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Hormones and Cancer

, Volume 9, Issue 5, pp 326–337 | Cite as

RNA Sequencing of Carboplatin- and Paclitaxel-Resistant Endometrial Cancer Cells Reveals New Stratification Markers and Molecular Targets for Cancer Treatment

  • Raffaele Hellweg
  • Ashley Mooneyham
  • Zenas Chang
  • Mihir Shetty
  • Edith Emmings
  • Yoshie Iizuka
  • Christopher Clark
  • Timothy Starr
  • Juan H. Abrahante
  • Florian Schütz
  • Gottfried Konecny
  • Peter Argenta
  • Martina BazzaroEmail author
Original Paper

Abstract

Despite advances in surgical technique and adjuvant treatment, endometrial cancer has recently seen an increase in incidence and mortality in the USA. The majority of endometrial cancers can be cured by surgery alone or in combination with adjuvant chemo- or radiotherapy; however, a subset of patients experience recurrence for reasons that remain unclear. Recurrence is associated with chemoresistance to carboplatin and paclitaxel and consequentially, high mortality. Understanding the pathways involved in endometrial cancer chemoresistance is paramount for the identification of biomarkers and novel molecular targets for this disease. Here, we generated the first matched pairs of carboplatin-sensitive/carboplatin-resistant and paclitaxel-sensitive/paclitaxel-resistant endometrial cancer cells and subjected them to bulk RNA sequencing analysis. We found that 45 genes are commonly upregulated in carboplatin- and paclitaxel-resistant cells as compared to controls. Of these, the leukemia inhibitory factor, (LIF), the protein tyrosine phosphatase type IVA, member 3 (PTP4A3), and the transforming growth factor beta 1 (TGFB1) showed a highly significant correlation between expression level and endometrial cancer overall survival (OS) and can stratify the 545 endometrial cancer patients in the TCGA cohort into a high-risk and low-risk-cohorts. Additionally, four genes within the 45 upregulated chemoresistance-associated genes are ADAMTS5, MICAL2, STAT5A, and PTP4A3 codes for proteins for which small-molecule inhibitors already exist. We identified these proteins as molecular targets for chemoresistant endometrial cancer and showed that treatment with their correspondent inhibitors effectively killed otherwise chemoresistant cells. Collectively, these findings underline the utility of matched pair of chemosensitive and chemoresistant cancer cells to identify markers for endometrial cancer risk stratification and to serve as a pharmacogenomics model for identification of alternative chemotherapy approaches for treatment of patients with recurrent disease.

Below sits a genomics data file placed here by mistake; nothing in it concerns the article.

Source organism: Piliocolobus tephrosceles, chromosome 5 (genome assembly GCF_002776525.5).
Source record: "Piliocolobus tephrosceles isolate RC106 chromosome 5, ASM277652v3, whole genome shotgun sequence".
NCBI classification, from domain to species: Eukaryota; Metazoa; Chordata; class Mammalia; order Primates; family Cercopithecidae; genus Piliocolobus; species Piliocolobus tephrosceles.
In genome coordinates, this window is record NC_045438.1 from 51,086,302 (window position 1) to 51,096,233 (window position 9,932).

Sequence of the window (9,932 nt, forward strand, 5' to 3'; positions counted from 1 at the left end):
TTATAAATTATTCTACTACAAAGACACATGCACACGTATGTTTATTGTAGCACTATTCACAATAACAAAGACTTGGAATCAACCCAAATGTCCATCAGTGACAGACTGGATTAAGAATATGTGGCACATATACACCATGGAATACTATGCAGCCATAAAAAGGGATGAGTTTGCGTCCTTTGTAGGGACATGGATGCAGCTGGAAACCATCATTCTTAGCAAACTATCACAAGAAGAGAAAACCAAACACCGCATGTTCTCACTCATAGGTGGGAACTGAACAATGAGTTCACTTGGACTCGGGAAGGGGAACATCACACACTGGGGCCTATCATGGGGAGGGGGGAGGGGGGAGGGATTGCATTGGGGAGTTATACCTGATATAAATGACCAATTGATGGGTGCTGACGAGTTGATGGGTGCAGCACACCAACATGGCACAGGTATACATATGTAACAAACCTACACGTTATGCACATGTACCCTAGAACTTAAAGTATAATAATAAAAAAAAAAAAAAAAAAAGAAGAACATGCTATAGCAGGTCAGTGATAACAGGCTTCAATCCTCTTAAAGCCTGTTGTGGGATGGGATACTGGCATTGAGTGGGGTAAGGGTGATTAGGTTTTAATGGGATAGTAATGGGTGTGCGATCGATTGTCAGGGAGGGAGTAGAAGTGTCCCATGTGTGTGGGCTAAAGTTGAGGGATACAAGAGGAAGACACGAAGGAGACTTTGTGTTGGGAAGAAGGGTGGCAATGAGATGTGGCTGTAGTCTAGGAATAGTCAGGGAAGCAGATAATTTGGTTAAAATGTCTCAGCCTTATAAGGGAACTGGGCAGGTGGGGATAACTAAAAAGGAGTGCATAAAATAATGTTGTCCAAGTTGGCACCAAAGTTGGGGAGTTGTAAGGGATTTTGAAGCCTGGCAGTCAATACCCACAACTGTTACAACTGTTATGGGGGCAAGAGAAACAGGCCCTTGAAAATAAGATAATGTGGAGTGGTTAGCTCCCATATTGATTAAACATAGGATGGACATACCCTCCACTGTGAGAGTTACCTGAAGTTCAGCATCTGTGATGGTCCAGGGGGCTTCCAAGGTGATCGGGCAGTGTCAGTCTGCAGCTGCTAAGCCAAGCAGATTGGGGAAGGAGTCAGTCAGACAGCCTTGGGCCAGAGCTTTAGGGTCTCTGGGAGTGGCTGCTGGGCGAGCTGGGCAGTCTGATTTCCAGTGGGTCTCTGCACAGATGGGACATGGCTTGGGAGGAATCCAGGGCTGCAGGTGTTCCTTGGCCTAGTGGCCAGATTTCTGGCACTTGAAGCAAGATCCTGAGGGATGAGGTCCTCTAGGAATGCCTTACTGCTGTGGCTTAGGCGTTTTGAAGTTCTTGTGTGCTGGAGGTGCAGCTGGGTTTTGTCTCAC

Keywords

Endometrial cancer Recurrence Gene expression Chemoresistance 

Notes

Acknowledgements

We would like to thank Mrs. Dinesha Walek (Genomic Center, University of Minnesota) for the help with preparation of the samples for RNA-seq analysis. We are grateful to Mr. Juri Habicht (Brandenburg Medical School, Neuruppin, Germany) for the critical reading of the manuscript and to Dr. Boris Winterhoof (University of Minnesota) for the helpful discussion.

Funding

This work was supported by the Department of Defense Ovarian Cancer Research Program (OCRP) OC093424, by the Minnesota Ovarian Cancer Alliance, and by the Randy Shaver Cancer Foundation to MB. Ashley Mooneyham was supported by Cancer Biology Training Grant NIH T32 CA009138. The funders had no role in study design, data collection and analysis, decision to publish, or preparation of the manuscript.

Compliance with Ethical Standards

Conflict of Interest

The authors declare that they have no conflict of interest.

Supplementary material

12672_2018_337_MOESM1_ESM.docx (104 kb)
Supplementary Table 1 Complete list of the commonly DEGs in chemosenstive versus chemoresistant endometrial cancer cells. (DOCX 103 kb)
12672_2018_337_Fig8_ESM.png (891 kb)
Supplementary Table 2

Top 5 pathways enriched in IPA (Ingenuity Pathway Analysis) for each of the chemoresistant cell lines and for the commonly altered genes. (PNG 891 kb)

12672_2018_337_MOESM2_ESM.tif (552 kb)
High resolution image (TIF 551 kb)
12672_2018_337_Fig9_ESM.png (130 kb)
Supplementary Table 3

Sensitivity of paclitaxel resistant ECC-1 (ECC-1P) endometrial cancer cells to ADAMTS5, PTP4A3, STAT5A, and MICAL2 inhibitors. (PNG 129 kb)

12672_2018_337_MOESM3_ESM.tif (150 kb)
High resolution image (TIF 150 kb)
12672_2018_337_Fig10_ESM.png (121 kb)
Supplementary Table 4

Sensitivity of parental (sensitive) ECC-1 endometrial cancer cells to ADAMTS5, PTP4A3, STAT5A, and MICAL2 inhibitors. (PNG 120 kb)

12672_2018_337_MOESM4_ESM.tif (157 kb)
High resolution image (TIF 156 kb)

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Copyright information

© Springer Science+Business Media, LLC, part of Springer Nature 2018

Authors and Affiliations

  • Raffaele Hellweg
    • 1
    • 2
    • 3
  • Ashley Mooneyham
    • 1
    • 2
  • Zenas Chang
    • 2
  • Mihir Shetty
    • 1
    • 2
  • Edith Emmings
    • 1
  • Yoshie Iizuka
    • 1
    • 2
  • Christopher Clark
    • 1
    • 2
  • Timothy Starr
    • 1
    • 2
  • Juan H. Abrahante
    • 4
  • Florian Schütz
    • 3
  • Gottfried Konecny
    • 5
  • Peter Argenta
    • 2
  • Martina Bazzaro
    • 1
    • 2
    Email author
  1. 1.Masonic Cancer Center and Department of Obstetrics, Gynecology and Women’s HealthUniversity of Minnesota Twin CitiesMinneapolisUSA
  2. 2.Department of Women’s HealthUniversity of MinnesotaMinneapolisUSA
  3. 3.Heidelberg University Breast UnitHeidelbergGermany
  4. 4.University of Minnesota Informatics InstituteUniversity of MinnesotaMinneapolisUSA
  5. 5.Gynecologic Oncology, Hematology and Oncology DepartmentUCLA Medical CenterSanta MonicaUSA

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